Exploration of New Methods in Crystal Reports WPF Viewer
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by Eric Landes
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Creating a new Reporting Application with the WPF Viewer

To create a new project, select the "Crystal Reports WPF Application" from the new projects menu.  It can be found under the Reporting category of your installed templates.  After creating the project, the new solution has a WPF class, and a Crystal Report should be visible in the Solution Explorer.  That WPF file has a WPF Crystal Viewer bound to it.  Let me warn you that creating a WPF solution from Visual Studio templates then trying to add the Crystal viewer to that solution is tricky to implement.  It is much easier to just use the templates provided from SAP.

The new WPF viewer control to use in your windows applications is a slick new control.  It looks better and has some newer features, as revealed in the API section above.  Binding a report to the viewer is done most easily programmatically. 

If you want to allow the end user some control of what report to view, enable the property ShowOpenFileButton to allow the user to select a report.  Eventually there will be a property to set this, but you can set the report to an embedded resource using code.  For instance, in example 1, the code shows how to bind an embedded resource to the report viewer. 

CrystalReport1 is a report created in a project.  To bind this report to the new WPF viewer, use the property ViewerCore.ReportSource and set it to the instance of the embedded report.  Code Sample 1 shows the code.

Code Sample 1

            reportViewer.Owner = this;
            CrystalReport1 newCR = new CrystalReport1();
            reportViewer.ViewerCore.ReportSource = newCR;

Once you have set the code to bind this report to your viewer, you are now ready to use some of the new WPF properties.  Let's go through each property and find the methods where it is best to use them.


Once you have set up a CR Project and created the initial code to bind your report, you can now start experimenting with the new API methods and events available to you.  All of these properties are from the ReportRequest class and will return some data available from the Report document being rendered.  In this case we start with ReportDocument.ReportRequestStatus.NumberOfPages

In working with this method, it appears that until the report has been renedered, this method will only return a 0.  Once rendered, then the number of pages in total that the report has will be returned. 

For example, the code displayed in the LayoutUpdated method of the viewer (see this in code example 2), fires multiple times during startup.  Hovering over this method in debug mode until the viewer renders the report, we see that the count is 0.  This can be a useful way to programmitcally get page numbers from  reports with large datasets that vary.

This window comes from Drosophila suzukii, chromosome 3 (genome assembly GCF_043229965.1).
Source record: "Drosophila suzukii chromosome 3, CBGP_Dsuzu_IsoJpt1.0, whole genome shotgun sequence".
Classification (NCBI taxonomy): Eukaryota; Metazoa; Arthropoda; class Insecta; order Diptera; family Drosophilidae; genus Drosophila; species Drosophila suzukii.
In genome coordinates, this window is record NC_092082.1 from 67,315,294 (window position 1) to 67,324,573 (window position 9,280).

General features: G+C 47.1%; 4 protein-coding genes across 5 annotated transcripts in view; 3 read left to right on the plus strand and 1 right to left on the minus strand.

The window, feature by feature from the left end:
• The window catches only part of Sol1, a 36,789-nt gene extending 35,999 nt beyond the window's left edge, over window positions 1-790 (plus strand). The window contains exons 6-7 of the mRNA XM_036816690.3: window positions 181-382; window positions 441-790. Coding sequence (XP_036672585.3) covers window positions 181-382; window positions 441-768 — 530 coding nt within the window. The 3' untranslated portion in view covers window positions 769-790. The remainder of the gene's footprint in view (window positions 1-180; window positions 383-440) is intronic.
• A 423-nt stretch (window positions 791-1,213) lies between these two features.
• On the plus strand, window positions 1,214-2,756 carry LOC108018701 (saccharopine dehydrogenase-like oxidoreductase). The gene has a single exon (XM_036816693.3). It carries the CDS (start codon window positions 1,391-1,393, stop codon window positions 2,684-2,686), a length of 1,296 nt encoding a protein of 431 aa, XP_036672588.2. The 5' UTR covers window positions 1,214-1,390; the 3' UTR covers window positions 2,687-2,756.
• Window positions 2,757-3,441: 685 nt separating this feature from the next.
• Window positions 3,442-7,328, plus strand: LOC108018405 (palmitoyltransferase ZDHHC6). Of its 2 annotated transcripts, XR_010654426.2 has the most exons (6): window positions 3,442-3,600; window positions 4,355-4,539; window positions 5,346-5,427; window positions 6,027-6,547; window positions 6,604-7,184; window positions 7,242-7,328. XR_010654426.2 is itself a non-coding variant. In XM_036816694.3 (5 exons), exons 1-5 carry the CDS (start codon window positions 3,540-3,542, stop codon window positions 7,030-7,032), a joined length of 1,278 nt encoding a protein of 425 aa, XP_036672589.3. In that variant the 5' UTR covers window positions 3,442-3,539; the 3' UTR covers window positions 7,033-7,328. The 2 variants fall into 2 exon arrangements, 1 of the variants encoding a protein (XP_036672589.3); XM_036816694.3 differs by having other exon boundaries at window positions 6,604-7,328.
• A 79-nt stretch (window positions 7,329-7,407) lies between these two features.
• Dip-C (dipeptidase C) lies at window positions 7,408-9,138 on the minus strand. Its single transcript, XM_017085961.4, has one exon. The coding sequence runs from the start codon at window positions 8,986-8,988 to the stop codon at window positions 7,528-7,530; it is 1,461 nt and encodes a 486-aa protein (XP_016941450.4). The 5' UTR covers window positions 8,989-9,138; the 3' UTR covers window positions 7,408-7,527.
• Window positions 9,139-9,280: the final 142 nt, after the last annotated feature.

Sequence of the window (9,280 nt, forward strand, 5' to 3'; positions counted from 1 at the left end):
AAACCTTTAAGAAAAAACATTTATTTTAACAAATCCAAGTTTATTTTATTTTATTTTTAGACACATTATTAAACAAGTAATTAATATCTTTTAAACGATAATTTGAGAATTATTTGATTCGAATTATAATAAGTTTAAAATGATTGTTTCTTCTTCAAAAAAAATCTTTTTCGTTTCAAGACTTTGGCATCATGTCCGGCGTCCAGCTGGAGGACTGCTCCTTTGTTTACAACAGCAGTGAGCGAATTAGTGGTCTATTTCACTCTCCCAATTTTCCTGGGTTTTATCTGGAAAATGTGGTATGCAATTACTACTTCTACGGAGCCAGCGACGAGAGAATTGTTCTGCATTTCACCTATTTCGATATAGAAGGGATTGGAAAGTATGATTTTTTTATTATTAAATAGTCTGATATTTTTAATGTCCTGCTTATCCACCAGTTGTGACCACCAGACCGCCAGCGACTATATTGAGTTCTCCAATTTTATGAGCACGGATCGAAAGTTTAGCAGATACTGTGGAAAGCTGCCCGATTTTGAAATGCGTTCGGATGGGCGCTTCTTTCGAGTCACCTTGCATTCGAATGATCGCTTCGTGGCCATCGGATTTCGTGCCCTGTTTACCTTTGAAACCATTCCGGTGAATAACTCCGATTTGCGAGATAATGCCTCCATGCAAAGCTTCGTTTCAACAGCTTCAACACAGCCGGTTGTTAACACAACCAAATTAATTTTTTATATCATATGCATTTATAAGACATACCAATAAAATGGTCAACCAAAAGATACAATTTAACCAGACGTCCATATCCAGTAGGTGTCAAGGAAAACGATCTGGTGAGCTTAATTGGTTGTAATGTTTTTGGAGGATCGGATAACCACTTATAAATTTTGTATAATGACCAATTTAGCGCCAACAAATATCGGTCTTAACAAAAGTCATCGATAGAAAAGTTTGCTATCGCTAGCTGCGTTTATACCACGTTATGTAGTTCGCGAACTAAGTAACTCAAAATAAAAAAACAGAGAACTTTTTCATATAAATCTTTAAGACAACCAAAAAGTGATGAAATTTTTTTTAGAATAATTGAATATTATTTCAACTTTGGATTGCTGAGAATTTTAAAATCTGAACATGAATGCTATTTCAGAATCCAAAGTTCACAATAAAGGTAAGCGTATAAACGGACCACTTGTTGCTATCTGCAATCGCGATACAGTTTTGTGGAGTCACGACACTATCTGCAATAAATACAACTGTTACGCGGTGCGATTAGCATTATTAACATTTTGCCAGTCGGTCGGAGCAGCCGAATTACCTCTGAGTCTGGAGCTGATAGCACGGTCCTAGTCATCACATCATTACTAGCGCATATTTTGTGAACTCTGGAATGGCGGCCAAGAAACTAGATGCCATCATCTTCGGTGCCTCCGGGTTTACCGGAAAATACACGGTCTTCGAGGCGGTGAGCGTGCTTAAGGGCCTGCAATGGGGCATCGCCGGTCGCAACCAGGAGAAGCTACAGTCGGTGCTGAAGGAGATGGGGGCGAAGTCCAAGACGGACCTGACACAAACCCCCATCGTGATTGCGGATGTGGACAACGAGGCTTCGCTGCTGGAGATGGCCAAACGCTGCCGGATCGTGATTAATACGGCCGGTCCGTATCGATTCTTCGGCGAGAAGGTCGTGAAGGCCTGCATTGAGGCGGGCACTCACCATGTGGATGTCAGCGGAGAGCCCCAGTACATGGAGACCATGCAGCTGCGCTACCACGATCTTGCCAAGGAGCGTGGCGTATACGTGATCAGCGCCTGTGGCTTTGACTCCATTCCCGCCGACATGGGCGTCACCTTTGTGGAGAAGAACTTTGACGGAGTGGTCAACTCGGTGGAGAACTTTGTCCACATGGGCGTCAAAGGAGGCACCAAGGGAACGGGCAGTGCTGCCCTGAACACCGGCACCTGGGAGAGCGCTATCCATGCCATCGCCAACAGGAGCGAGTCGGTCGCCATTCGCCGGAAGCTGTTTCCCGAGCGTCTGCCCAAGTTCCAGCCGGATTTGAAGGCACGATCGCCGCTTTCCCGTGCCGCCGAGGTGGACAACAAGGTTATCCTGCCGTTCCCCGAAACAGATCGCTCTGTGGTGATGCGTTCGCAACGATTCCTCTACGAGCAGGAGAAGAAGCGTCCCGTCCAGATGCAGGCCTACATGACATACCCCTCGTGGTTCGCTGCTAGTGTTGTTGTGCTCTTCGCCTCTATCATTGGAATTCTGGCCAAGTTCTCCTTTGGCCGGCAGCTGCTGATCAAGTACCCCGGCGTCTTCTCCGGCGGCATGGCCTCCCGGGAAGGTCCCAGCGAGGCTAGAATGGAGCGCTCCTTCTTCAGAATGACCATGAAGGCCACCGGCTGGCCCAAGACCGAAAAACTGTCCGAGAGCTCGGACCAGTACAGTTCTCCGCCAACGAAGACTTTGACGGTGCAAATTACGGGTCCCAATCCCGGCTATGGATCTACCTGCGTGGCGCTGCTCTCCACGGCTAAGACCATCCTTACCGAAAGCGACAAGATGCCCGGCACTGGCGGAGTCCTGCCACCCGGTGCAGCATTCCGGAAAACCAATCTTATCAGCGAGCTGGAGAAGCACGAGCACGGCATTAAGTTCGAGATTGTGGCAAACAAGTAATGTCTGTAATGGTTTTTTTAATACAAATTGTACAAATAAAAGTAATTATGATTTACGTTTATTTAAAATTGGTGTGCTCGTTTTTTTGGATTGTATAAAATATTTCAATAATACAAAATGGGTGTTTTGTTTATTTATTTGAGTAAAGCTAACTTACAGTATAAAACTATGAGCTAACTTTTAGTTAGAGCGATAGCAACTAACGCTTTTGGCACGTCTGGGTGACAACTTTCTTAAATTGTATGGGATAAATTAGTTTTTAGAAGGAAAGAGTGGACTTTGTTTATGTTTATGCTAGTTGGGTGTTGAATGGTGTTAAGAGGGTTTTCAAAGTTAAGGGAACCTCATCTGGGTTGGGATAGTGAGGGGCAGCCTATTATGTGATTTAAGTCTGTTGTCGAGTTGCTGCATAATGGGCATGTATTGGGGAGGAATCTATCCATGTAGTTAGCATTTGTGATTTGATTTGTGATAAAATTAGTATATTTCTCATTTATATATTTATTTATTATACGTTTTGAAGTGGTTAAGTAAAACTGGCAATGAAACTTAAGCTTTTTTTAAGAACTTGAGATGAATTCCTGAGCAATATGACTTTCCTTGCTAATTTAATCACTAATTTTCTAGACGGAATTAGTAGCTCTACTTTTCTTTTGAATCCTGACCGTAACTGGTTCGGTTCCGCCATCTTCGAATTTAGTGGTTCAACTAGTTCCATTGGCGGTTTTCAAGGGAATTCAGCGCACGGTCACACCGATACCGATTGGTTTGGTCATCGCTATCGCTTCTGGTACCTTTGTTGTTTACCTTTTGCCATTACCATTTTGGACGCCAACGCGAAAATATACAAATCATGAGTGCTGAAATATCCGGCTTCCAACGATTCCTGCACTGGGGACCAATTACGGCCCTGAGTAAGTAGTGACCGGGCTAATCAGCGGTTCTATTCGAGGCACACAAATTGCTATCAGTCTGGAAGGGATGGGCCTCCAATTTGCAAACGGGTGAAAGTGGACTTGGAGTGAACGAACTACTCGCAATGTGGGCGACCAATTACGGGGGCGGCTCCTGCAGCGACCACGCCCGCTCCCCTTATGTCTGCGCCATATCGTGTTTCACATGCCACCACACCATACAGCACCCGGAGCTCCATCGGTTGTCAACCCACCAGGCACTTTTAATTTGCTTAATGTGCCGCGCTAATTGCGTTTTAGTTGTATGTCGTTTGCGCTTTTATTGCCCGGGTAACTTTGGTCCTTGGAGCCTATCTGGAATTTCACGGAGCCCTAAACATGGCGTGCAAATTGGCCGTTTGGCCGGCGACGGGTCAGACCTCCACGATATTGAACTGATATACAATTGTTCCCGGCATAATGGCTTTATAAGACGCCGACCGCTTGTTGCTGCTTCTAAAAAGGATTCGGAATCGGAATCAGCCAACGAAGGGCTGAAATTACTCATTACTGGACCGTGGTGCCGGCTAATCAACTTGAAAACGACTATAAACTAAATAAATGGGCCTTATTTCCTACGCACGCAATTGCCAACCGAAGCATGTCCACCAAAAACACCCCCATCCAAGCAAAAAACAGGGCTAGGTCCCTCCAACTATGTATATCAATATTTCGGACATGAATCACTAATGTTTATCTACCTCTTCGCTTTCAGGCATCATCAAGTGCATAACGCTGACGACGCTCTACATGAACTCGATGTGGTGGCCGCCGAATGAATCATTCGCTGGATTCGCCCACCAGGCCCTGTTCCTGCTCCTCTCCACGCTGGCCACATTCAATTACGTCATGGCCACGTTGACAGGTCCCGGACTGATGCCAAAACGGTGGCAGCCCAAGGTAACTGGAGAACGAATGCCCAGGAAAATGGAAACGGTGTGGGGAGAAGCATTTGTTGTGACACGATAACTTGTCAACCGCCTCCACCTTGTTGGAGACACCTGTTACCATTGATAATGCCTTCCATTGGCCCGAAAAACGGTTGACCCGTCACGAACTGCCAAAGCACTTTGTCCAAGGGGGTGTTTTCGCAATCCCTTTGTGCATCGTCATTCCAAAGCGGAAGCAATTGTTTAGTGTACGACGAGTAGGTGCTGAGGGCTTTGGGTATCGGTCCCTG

Code Sample 2

Private void reportViewer_LayoutUpdated(object sender, EventArgs e)
      Int numPages = newCR.ReportRequestStatus.NumberOfPages;


Use this after LayoutUpdated, or Refresh to determine how many pages are now displaying in the viewer.


This property can be used, in the event LayoutUpdated, and is populated after parameters are filled out.  Other events where this can be useful are in the Refresh, and RequestBringIntoView event. 

As noted above, the LayoutUpdated method fires multiple times during loading of the report.  Only after the parameter is selected have I found that this property is populated.  Since the Viewer event Loaded fires before parameters are selected, this property is not populated during that event.

This property can be useful during events like RequestBringIntoView, and Refresh also.  Any event that fires after these should also be able to utilize this property.  This could be helpful during backend processing, if you are writing logs, or if any kind of error is encountered to help troubleshoot those kind of issues.

Code Sample 3

Private void reportViewer_LayoutUpdated(object sender, EventArgs e)
      Int numPages = newCR.ReportRequestStatus.NumberOfPages;
      Int numRecordsRead = newCR.ReportRequestStatus.NumberOfRecordsRead;


This property is very similar to NumberOfRecordsRead.  In fact in the course of this article, the results from this property were not different than that of NumberOfRecordsRead for the Refresh, RequestBringIntoView, Loaded, SelectionChanged and LayoutUpdated methods. While there may be a difference and a good place to utilize this, it is not within these methods. 

Below is some sample code for how you can utilize this property.  It is very similar to NumberOfRecordsRead.

Code Sample 4

Private void reportViewer_SelectionChange(object sender, RoutedEventArgs e)
      Int numRecordsSelecteds = newCR.ReportRequestStatus.NumberOfRecordsSelected;


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